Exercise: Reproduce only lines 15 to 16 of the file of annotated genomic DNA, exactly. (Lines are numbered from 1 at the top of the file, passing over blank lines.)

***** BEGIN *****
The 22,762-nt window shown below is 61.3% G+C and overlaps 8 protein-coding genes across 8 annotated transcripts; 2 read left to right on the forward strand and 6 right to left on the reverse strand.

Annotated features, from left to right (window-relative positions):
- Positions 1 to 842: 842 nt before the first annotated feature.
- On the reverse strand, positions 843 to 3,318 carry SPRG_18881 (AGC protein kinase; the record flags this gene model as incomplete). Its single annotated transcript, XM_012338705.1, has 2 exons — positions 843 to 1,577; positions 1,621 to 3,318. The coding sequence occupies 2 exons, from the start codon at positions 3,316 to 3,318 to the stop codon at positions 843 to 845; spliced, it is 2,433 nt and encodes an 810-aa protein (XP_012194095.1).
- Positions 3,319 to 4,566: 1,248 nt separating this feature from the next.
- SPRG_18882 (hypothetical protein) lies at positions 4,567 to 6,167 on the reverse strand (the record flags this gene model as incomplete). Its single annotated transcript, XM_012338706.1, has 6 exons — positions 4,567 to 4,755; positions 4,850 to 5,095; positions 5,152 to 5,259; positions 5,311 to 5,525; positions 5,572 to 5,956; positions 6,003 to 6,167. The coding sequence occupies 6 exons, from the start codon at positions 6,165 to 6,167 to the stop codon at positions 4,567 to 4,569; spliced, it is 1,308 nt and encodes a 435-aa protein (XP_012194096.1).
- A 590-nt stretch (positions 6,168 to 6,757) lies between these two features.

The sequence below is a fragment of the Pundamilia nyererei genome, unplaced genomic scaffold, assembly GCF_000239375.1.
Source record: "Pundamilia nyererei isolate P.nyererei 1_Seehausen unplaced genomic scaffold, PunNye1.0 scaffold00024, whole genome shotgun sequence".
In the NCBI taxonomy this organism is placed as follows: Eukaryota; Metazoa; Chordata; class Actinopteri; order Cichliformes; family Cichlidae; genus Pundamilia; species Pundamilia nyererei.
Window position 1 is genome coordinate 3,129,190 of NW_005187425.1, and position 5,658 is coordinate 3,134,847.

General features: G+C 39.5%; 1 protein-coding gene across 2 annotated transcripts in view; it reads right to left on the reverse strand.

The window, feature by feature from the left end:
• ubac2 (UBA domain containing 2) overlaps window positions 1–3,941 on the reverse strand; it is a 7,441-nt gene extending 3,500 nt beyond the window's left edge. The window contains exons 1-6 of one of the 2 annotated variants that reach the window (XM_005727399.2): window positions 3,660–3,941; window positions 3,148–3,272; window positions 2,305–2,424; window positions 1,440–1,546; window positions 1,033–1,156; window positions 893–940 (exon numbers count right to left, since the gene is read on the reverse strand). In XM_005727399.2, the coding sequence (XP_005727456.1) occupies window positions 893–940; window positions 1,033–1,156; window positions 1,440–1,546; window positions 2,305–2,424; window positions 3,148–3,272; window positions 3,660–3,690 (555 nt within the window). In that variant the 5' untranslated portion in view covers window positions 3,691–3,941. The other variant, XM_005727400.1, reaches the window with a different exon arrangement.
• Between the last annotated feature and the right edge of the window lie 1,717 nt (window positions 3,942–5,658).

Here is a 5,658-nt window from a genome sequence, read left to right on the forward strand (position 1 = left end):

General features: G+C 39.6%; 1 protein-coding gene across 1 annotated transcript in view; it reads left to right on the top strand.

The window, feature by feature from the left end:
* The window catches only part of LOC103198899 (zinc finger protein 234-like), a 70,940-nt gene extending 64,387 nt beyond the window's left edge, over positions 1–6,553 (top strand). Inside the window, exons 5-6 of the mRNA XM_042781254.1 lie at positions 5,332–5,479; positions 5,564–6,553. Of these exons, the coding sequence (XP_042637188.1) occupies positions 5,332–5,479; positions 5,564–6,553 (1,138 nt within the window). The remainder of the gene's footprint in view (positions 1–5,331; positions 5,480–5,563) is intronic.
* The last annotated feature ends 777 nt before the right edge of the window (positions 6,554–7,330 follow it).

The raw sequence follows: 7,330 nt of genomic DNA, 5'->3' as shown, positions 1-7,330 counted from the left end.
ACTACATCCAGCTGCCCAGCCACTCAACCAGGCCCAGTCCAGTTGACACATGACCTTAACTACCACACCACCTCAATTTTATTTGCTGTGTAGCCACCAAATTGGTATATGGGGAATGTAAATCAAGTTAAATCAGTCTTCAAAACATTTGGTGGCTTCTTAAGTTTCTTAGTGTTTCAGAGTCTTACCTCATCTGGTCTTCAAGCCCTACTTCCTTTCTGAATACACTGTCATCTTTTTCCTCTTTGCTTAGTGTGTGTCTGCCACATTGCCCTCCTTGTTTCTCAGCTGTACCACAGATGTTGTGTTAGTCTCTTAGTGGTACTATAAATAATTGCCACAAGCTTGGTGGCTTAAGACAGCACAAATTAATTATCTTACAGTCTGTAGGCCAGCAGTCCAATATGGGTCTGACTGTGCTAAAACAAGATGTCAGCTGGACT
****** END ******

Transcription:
• Between the last annotated feature and the right edge of the window lie 1,717 nt (window positions 3,942–5,658).

Here is a 5,658-nt window from a genome sequence, read left to right on the forward strand (position 1 = left end):